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Common False Assumptions in Sports Betting

If there is one trait shared by almost all losing sports bettors – other than the fact that they lose more bets than they win, of course – it’s that they make too many assumptions. At the heart of it all, sports betting is about looking at facts, comparing those facts, and determining which factors matter and which don’t. That’s hard enough to do when your facts are well established and proven. When you are trying to base things not on what is proven but what you assume to be true, then, you are doomed. You would be in trouble if even a small number of your assumptions were not true, and in most cases it’s more than a small number of losing bettor’s assumptions that don’t really hold water. Here are five types of assumptions that are often made and often false:

Value of a player – The general betting public loves big name players and assumes that they have a big impact on their teams and the games they play. In their view those players can win games almost single-handedly when they are healthy, and when they are injured the team is doomed. Those believes are often reflected in odds movement – especially if the affected player is a key position like quarterback or point guard. The truth is, though, that the impact of players – or their absence – can often be overstated. Before you make bold assumptions about any player you really need to look closely at what the impact of the player or the injury really is.

Strength of a team – There are some teams that people always think are good, and other teams that are always assumed to be bad. In baseball, for example, the Yankees and the Red Sox always get the benefit of the doubt, while the Royals and Orioles are always assumed to be lousy. Sometimes, though, the Red Sox and Yankees aren’t as good as expected, while the Royals and Orioles can be better than expected. Most people would assume that the Yankees would beat the Royals and would rarely look deeper than that. That’s just lazy, and it’s an assumption that could lead to a number of bad bets.

Your edge on a type of bet – In order to be a sports bettor you have to have an ego – you need to believe that you are smart enough to outsmart the sports books, and that you know the teams better than they know themselves. That ego often leads people to assume that they are more successful bettors than they really are. Losing bettors will continue to make a type of bet even though they are losing money with the bet because they assume that they are successful. It’s very hard to find a lasting long term edge in sports betting, so it is very important that you keep good records and check that you have an actual edge, not an assumed one.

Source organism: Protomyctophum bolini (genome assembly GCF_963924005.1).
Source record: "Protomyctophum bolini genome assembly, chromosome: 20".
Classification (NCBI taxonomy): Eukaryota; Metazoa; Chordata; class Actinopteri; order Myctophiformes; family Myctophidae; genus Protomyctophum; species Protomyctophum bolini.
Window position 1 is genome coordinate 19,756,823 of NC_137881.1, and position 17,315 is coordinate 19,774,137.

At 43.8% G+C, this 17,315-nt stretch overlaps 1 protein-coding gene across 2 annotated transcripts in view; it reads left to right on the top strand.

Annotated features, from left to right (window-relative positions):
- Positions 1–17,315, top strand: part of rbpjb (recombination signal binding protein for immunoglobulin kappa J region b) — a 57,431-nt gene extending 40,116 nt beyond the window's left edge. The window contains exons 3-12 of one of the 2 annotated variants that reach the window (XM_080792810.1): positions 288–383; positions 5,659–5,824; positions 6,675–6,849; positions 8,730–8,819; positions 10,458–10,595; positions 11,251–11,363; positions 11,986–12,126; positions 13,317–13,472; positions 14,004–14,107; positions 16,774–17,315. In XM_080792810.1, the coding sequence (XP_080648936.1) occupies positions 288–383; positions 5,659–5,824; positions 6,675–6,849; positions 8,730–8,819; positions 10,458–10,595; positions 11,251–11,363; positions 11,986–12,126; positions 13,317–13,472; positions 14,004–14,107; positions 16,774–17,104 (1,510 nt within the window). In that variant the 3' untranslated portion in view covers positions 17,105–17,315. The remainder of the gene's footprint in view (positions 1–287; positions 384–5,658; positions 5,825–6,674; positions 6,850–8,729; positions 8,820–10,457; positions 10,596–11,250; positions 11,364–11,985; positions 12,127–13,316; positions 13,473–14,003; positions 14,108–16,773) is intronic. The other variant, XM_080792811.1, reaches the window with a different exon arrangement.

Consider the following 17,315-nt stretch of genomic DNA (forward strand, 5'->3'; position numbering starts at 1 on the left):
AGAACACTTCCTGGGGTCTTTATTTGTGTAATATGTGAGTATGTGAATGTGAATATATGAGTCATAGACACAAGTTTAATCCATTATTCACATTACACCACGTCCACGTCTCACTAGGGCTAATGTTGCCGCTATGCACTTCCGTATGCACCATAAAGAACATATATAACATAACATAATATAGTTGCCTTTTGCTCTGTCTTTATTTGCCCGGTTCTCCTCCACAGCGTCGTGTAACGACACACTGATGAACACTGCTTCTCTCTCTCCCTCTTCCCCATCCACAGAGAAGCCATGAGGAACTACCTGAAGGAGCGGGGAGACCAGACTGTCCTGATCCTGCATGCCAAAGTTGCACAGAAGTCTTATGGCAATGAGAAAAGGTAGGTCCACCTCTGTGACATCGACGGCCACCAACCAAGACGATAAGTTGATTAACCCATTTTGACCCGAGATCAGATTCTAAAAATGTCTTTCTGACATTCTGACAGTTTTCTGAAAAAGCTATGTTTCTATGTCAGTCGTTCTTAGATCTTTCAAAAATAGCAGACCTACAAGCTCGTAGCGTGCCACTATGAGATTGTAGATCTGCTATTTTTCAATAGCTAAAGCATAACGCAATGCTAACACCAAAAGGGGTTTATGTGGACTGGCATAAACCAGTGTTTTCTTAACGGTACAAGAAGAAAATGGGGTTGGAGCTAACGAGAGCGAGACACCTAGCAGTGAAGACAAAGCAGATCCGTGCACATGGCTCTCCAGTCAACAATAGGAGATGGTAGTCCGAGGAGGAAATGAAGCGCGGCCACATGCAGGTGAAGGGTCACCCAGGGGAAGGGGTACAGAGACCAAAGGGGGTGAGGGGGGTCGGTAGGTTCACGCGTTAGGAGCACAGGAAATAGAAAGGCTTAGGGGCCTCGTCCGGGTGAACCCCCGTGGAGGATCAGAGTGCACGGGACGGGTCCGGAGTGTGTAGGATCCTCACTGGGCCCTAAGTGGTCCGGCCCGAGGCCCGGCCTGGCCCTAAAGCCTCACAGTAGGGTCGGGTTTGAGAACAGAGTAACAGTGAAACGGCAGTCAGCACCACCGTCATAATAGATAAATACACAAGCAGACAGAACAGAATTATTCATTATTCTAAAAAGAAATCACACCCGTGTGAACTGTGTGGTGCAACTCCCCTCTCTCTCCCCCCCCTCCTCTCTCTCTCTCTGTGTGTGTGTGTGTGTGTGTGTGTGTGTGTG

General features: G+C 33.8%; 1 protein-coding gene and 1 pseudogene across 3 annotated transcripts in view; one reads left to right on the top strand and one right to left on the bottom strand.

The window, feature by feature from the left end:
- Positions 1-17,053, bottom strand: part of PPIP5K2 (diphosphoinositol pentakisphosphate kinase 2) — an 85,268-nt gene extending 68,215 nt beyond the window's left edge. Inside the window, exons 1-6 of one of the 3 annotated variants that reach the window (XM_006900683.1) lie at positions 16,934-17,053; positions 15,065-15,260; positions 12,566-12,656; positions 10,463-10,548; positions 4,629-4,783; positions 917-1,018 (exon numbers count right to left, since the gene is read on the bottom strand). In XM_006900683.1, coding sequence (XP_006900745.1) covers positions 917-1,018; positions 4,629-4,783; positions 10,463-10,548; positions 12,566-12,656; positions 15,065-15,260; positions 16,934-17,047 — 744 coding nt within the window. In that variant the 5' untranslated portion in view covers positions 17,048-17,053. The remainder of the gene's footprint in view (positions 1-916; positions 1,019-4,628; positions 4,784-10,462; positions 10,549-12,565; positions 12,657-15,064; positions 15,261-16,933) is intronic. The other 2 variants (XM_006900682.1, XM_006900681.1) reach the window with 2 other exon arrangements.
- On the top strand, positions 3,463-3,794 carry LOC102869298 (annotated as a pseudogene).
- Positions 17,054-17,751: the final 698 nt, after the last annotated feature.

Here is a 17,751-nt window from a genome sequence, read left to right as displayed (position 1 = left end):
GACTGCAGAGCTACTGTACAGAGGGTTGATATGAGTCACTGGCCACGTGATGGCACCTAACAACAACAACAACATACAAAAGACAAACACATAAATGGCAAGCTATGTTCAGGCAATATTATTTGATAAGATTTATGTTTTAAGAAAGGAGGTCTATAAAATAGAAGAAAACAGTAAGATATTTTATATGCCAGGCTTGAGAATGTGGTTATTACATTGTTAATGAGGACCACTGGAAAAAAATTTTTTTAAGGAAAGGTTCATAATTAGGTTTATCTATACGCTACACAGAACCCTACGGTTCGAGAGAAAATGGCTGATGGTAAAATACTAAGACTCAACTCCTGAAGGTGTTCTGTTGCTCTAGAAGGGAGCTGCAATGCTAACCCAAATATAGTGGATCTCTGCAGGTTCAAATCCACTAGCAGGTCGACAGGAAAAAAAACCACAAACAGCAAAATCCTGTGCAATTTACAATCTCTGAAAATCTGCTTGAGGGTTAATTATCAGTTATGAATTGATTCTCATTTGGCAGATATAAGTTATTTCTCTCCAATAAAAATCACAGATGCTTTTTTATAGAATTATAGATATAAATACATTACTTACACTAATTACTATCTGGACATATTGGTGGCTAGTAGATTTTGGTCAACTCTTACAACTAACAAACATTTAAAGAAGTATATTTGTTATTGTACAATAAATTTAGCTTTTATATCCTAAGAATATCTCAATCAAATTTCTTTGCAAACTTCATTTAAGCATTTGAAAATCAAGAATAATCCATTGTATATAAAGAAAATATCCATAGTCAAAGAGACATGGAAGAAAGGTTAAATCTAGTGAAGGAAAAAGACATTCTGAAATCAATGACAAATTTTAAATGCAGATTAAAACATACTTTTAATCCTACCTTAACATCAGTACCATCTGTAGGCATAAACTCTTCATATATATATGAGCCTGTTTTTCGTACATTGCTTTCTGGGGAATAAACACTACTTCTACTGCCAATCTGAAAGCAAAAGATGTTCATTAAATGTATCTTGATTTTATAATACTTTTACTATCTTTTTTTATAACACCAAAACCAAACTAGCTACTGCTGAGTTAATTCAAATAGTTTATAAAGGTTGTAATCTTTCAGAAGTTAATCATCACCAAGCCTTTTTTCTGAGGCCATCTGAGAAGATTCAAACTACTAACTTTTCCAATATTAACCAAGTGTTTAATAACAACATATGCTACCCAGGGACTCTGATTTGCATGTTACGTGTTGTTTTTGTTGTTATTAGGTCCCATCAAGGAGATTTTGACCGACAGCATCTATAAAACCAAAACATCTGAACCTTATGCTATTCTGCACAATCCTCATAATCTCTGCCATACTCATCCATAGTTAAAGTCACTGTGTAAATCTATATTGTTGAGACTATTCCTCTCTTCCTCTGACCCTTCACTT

Impact of playing at home – Home field/court/ice advantage is a familiar concept to even the most casual of bettors. Bettors give the home team a lot of credit – especially because home teams are often favored and the public loves favorites as well. Sometimes the impact of playing at home really is significant. Often times, though, the impact just isn’t big at all. In fact, for some teams playing at home isn’t really an advantage at all. Some teams are weak home teams, and some teams are particularly strong on the road. Some home crowds are loud and helpful, while others are negative and largely absent. If you make assumptions about home advantage without checking to see if that assumption is warranted then you can easily give the home team too much advantage and find yourself on the wrong side of close games.

Matchups – People make strong assumptions about matchups without looking closely at what could really happen. For example, if a strong run defense in football is matched up against an average running offense then a lot of people will just assume that the defense will dominate and the offense will have no impact on the ground, and they won’t look closer than that. There are a lot of problems with that, though. Does the offense need to run to score? Is the run defense consistently strong, or do they have good days and bad? How does the run offense perform against top run defenses – do they step up their game or struggle? Making assumptions about matchups can lead you to move in entirely the opposite direction to what you really should be moving in.

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